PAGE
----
After hydrolysis of the target substance, the first hydrolysis product isooctadecanoic acid can be expected to be metabolised by oxidative processes typical for fatty acids. Fatty acids are degraded by mitochondrial β-oxidation which takes place in most animal tissues and uses an enzyme complex for a series of oxidation and hydration reactions, resulting in the cleavage of acetate groups in the form of acetyl-CoA. The alkyl chain length is reduced by 2 carbon atoms during each β-oxidation cycle. Alternative pathways for oxidation can be found in the liver (ω-oxidation) and the brain (α-oxidation). Iso-fatty acids such as isooctadecanoic acid have been found to be activated by acyl coenzyme A synthetase of rat liver homogenates and to be metabolised to a large extent by ω-oxidation. Each C2-unit resulting from β-oxidation enters the citric acid cycle as acetyl-CoA, through which they are completely oxidized to CO₂ (CIR, 1983, 1987; IOM, 2005; Lehninger, 1998; Stryer, 1996; Matulka, 2009). The second hydrolysis product diglycerol is assumed to be rapidly excreted and metabolism via cleavage of the ether bond to glycerol will not occur as for the related triglycerol (Michael and Coots, 1971). In this study the authors concluded that polyglycerols like triglycerol were not catabolized and that ether linkages within the molecule are inert of normal enzymatic hydrolysis.

 

The potential metabolites following enzymatic degradation of the target substance were also predicted using the QSAR OECD Toolbox (OECD, 2017). This QSAR tool predicts the primary and secondary metabolites of the parent compound that may result from enzymatic activity in the liver, in the skin and by the micro-flora in the GIT. Between 0 and 19 hepatic metabolites, depending on the exact structure taken for the prediction, and between 0 and 6 dermal metabolites were predicted for the representative constituents of Isooctadecanoic acid, mixed esters with oxybis[propanediol]. The number of potential metabolites decreases with increasing esterification degree. Thus, for the most complex representative structure accounted for in the profiling exercise, i.e. the isooctadecanoic acid tetraester with diglycerol, only acid-catalysed hydrolysis is predicted but no enzymatic metabolism of the parent compound. This result is fully in line with the general trend of enzymatic hydrolysis rates already discussed above.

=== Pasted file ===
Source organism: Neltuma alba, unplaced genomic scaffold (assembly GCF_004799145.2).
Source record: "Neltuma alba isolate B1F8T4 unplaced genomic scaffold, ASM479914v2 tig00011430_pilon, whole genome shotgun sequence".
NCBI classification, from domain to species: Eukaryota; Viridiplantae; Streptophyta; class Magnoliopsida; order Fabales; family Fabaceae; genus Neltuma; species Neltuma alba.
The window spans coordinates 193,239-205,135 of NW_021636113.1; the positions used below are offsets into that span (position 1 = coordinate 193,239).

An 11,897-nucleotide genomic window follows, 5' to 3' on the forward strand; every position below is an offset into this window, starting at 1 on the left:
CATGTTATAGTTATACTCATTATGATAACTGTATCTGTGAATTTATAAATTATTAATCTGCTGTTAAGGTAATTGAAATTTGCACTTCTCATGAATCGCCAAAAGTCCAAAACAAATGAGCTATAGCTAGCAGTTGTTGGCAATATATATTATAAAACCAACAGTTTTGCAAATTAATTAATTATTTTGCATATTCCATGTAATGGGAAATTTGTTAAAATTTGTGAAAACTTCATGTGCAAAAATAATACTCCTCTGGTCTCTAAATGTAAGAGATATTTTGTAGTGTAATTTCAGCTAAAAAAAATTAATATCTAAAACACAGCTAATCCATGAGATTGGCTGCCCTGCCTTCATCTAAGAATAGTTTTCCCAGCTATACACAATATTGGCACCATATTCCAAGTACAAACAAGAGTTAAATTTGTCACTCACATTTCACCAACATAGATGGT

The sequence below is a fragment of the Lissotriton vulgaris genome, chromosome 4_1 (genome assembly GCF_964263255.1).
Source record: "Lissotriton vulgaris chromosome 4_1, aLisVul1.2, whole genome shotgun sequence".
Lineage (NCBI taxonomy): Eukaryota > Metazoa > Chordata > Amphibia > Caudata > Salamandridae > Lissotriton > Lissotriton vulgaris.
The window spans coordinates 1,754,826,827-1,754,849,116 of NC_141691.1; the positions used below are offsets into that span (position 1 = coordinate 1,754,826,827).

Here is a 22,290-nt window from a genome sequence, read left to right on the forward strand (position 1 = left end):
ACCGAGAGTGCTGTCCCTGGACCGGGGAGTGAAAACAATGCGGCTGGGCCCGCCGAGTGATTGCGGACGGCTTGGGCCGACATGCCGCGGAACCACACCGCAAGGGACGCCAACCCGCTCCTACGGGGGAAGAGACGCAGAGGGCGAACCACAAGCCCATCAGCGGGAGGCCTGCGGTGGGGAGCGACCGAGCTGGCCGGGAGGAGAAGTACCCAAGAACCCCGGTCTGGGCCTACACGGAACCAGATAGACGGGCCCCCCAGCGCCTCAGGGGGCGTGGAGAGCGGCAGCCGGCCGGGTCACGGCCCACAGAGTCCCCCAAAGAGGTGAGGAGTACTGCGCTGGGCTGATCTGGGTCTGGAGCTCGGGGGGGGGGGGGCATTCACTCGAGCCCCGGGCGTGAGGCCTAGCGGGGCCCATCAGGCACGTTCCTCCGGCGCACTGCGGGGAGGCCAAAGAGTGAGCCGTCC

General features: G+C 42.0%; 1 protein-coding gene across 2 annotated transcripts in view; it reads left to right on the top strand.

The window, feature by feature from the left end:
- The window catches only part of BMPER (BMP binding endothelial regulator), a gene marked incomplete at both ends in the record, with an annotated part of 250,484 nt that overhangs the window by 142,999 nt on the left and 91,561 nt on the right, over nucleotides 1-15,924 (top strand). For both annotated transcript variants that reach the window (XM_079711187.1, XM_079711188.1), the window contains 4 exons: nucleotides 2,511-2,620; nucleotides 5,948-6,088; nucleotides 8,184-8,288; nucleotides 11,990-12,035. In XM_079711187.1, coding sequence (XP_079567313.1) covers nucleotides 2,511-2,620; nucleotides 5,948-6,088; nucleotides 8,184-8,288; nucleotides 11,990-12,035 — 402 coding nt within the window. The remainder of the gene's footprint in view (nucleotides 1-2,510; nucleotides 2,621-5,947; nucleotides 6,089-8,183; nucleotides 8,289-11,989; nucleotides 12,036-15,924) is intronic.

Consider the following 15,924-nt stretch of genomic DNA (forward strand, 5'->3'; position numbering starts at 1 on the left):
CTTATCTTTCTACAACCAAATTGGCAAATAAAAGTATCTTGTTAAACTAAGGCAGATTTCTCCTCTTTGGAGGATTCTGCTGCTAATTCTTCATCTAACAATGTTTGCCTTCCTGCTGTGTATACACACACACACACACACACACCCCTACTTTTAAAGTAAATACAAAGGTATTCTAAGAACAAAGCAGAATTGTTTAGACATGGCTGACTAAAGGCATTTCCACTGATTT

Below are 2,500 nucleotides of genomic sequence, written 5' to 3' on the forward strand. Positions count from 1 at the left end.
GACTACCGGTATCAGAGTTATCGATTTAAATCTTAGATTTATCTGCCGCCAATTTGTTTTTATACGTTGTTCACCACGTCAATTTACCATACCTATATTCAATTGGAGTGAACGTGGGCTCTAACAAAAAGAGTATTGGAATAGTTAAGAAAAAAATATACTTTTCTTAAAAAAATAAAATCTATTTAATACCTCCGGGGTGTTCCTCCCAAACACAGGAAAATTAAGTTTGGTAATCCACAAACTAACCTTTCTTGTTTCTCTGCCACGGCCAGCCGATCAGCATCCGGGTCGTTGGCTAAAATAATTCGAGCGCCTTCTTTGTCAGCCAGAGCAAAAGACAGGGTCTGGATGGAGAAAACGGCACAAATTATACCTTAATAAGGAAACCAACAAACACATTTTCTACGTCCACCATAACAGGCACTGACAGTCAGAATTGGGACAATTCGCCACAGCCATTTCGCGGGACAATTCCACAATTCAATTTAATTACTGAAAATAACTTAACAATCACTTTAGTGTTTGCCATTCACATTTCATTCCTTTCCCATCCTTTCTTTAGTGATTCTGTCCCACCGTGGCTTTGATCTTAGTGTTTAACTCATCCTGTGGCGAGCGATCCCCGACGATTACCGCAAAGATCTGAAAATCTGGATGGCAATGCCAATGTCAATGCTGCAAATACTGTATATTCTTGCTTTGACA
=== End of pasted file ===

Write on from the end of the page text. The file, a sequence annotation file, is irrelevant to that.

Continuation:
As can be expected, the typical hepatic metabolic transformation of the lower molecular weight constituents is the cleavage of the ester bonds yielding the isooctadecanoic acid and diglycerol or esters with reduced esterification degree. Moreover, introduction of a hydroxyl function at the branched end of the isooctadecanoic acid moieties is also predicted, accounting for additional oxidation processes. Finally, oxidation of diglycerol to structures containing an additional carboxyl group is predicted. Metabolites formed in the skin are hydrolysis products, i.e. isooctadecanoic acid and diglycerol. No addition of a hydroxyl groups to any alkyl chain is calculated. Following the first reaction step, hydrolysis products may be metabolised further. No metabolite resulting from cleavage of the ether bond in diglycerol is anticipated. The resulting liver and skin metabolites are the products of α-, β- or ω-oxidation (i.e. addition of a hydroxyl group). In the case of ω-oxidation, it is followed by further oxidation to the aldehyde, which is then oxidised to the corresponding carboxylic acid. The ester bond may also remain intact, in which case a hydroxyl group is added to an alkyl chain. In general, the hydroxyl groups make the substances more water-soluble and susceptible to metabolism by phase II enzymes. The metabolites formed in the skin are expected to enter the blood circulation and have the same fate as the hepatic metabolites. Between 0 and 152 metabolites were predicted to result from all kinds of microbiological metabolism for the four representative constituents considered. Again, the number of metabolites decreases with increasing esterification degree and hence for the tri- and tetra-esters, no metabolites originating from microbial processes are predicted as the molecules become too large to be bioavailable. This rather high number of potential metabolites calculated for the mono- and di-esters includes many minor variations in the C-chain length and number of carbonyl and hydroxyl groups, reflecting the diversity of many microbial enzymes identified. Not all of these reactions are expected to take place in the human GIT. In conclusion, the results of the OECD Toolbox simulation support the information on metabolism routes retrieved in the literature.

 

Excretion

As a consequence of the enzymatic hydrolysis anticipated for Isooctadecanoic acid, mixed esters with oxybis[propanediol], it is considered to be excreted only to a minor extent. Diglycerol is assumed to be metabolised only to a certain degree and therefore to be excreted almost quantitatively in the urine (Michael and Coots, 1971). Isooctadecanoic acid will be metabolised for energy generation or stored as lipids in adipose tissue or used for further physiological processes, e.g. incorporation into cell membranes (Lehninger, 1998; Stryer, 1996), as discussed in detail above. Therefore, the fatty acid component of the parent compound is not expected to be excreted to a significant degree via the urine or faeces but excreted via exhaled air as CO2 or stored.

 

A detailed reference list is provided in the technical dossier (see IUCLID, section 13) and in the CSR.